clawing the courage to say no

The agony of my indecision

had done my head right in.

The hurting of my inner child

had left my true self wilting.

The logic part had made up its mind.

The fragility, it was a fraying:

teetering in, about to give way

a lifetime battle drilling.

So, where could the courage come from,

to say a crucial ‘no’ some time?

Perhaps it stemmed from dark-down stuff

that finally said ‘enough’.


why I fear a tut and a sigh

I can sense it coming: the second I do something

that brings you displeasure.

For want of cliché, I see your face grow dark. Your mouth

becomes taut. I feel the pressure

in my tight little tummy.

I cast around quick for what I’ve done wrong.

Was it my socks that were too separate?

Bedroom too scruffy? Homework left undone?

Or was it my breathing that annoyed you so.

You couldn’t bear noise

when you had one of your heads.

The tiptoeing I did gave me fabulous pointes,

to the stage I could walk without leaving a sound.

But what stretched the bow

to the arrow of your aim

was your tut and your sigh

like the end of world was nigh

just cos I’d pulled out my ribbon

or opened the curtains wrong.

Your rage would instantly shut out

any view that would challenge your own.

You felt the right and the need to shout

at those who needed you most.

A sigh could be on its own

but a tut would precede 7, 8, 9

and then 10. The scariest number of all,

said in the slowest of ways

as a countdown to lash out and hit

if I didn’t shape up, pipe down and sit.

And so to hear your sigh, years after the first

when I haven’t done exactly

as your vision dictates,

a terror strikes the heart of me,

takes my thighs

as my confidence vibrates.

I have no memory of what it was like

but I sense it in faces who see me with spite.

I hear it in their tut

I shudder with their sigh.

I hope this memory is a healing goodbye.

A poem by an abused yellow ribbon

I’m a yellow ribbon, a strip of citrine satin.

I have to stay in place or something bad will happen.

My favourite shape on earth is the cutest of all bows.

But woe betide my fate if I slip or make a show.

I’m always a close match for my Era’s underwear.

Any sense of contrast prompts her mother’s evil stare.

She ties me tight with fingers that feel they’re full of hate.

Era sits so calmly still, afraid to aggravate

the rage that simmers low in her mother’s uptight jaw,

prone to bubble up and spout its vengeful, spiteful law.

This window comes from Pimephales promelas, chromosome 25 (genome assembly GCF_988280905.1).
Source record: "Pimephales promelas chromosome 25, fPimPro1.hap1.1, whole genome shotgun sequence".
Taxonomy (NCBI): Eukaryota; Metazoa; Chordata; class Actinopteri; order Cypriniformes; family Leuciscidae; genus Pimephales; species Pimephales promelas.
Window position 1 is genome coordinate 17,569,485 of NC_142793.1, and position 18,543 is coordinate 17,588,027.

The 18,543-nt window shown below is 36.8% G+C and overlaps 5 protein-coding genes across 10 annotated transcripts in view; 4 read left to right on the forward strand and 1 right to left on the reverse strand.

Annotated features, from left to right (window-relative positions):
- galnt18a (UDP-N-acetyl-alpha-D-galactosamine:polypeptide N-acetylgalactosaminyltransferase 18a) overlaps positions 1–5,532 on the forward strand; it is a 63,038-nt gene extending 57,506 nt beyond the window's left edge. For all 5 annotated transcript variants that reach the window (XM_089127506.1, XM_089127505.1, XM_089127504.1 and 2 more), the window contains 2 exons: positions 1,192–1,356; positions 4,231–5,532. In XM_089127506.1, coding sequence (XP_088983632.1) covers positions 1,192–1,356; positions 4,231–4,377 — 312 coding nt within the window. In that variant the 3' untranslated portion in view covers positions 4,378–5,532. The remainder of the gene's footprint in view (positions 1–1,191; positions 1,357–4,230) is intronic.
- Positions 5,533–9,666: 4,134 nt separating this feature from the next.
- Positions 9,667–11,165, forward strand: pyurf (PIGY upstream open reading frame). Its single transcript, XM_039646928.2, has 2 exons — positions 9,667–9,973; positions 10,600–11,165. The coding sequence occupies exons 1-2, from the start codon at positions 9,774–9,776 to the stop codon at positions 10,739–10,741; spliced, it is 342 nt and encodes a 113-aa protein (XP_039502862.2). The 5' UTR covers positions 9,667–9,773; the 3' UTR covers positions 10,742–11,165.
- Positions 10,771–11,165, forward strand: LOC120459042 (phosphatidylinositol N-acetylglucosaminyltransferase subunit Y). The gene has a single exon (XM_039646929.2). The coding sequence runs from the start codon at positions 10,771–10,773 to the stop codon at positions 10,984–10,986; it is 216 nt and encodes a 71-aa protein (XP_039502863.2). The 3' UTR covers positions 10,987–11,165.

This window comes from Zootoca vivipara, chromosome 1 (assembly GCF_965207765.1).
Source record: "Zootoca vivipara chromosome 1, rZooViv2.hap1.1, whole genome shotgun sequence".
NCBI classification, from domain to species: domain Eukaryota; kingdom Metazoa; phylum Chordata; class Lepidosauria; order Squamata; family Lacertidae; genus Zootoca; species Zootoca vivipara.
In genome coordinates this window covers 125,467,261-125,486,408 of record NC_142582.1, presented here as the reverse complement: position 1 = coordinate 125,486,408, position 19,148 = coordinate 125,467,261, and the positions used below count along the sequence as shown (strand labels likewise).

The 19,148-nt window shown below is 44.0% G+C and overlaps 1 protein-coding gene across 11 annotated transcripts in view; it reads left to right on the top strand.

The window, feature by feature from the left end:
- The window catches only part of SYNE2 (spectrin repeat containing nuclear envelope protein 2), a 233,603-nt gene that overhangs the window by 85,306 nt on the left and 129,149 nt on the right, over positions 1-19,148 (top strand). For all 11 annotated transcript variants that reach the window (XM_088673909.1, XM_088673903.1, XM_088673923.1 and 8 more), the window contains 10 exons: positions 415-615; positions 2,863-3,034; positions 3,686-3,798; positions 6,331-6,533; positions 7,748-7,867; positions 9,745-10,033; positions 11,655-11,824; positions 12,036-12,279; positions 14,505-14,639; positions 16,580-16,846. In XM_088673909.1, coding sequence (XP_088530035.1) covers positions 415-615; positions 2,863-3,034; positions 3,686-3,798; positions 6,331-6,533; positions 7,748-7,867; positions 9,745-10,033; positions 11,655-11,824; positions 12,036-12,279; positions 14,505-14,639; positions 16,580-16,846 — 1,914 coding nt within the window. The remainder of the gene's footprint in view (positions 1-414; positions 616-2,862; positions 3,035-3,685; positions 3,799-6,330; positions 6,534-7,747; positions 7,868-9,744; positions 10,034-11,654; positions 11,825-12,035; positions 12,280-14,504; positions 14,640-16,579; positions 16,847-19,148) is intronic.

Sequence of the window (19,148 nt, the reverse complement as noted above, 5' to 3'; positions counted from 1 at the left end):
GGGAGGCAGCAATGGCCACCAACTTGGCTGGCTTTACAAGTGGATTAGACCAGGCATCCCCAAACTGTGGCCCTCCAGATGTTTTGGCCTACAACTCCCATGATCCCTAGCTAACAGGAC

I’m meant to know my place, not venturing round or out.

To the rules of hair-braid ribbons, I’m perfectly devout.

If I ever dare to sin, end up all a-tangle,

I hate to feel mom’s wrath, and Era in a wrangle.

My satin is not meant to be pulled with cruel intent,

but my dangling yellow threads cause heated argument.

I know I am to blame for a temporary lapse of hold.

My lack of self-control’s bound to cause a slapping scold.

If I had stayed done up, Era’s tears might cower inside.

But that witch of a mother? She’s always time to chide.

I’d like to wrap my softness around my Era’s cheek

But she’s stinging from the slap. She dare not make a squeak.

In Era’s inner world, I guess she’s a rainbow child.

I wish instead of blows I could be her source of smiles.

The ‘write-rip-throw’ approach to ditching negative thoughts

Negative thoughts making your life a misery? Well, rather than ruminating on them and giving them oxygen, there’s a simpler way of getting rid of them. Just write them down on a piece of paper, rip them up and throw them away.

Write your bad thoughts down and let them go to be free of them. (pic:

Write your bad thoughts down and let them go to be free of them. (pic:

Sounds too easy? Too free of angst? No use if you just can’t let go…?

Research begs to disagree. It’s people who hold onto their negative thoughts who preserve them. Physically binning them – rather than just imagining you’re throwing them away – takes away their power. Here’s how… Continue reading

the healing power of a grief journal

Tears streamed down my face when I read about a woman who had lost her only child chart her journey through journaling. This post is really worth reading on Life Goes Strong, entitled Writing for Life: How Journal Writing Helps Heal One Mother’s Grief.

Writing really was therapy in this case, for Tamara Thomas, and the process took her through the stages of grief – denial, anger, bargaining and acceptance – and the tasks of mourning: to accept the reality of loss; to work through the feelings about that loss; to learn to live without the person you’ve lost; and to Continue reading

why trust and commitment are the keys to healing

It’s funny how, when you set your mind to something, all the right things appear, happen, fall into place, and show that really you’re on the right track.

They say there’s no such thing as coincidence, which is why – when I was thinking of the power of writing in its ability to heal, and how I can work with other people to tap into that power – I get included in an online group called Continue reading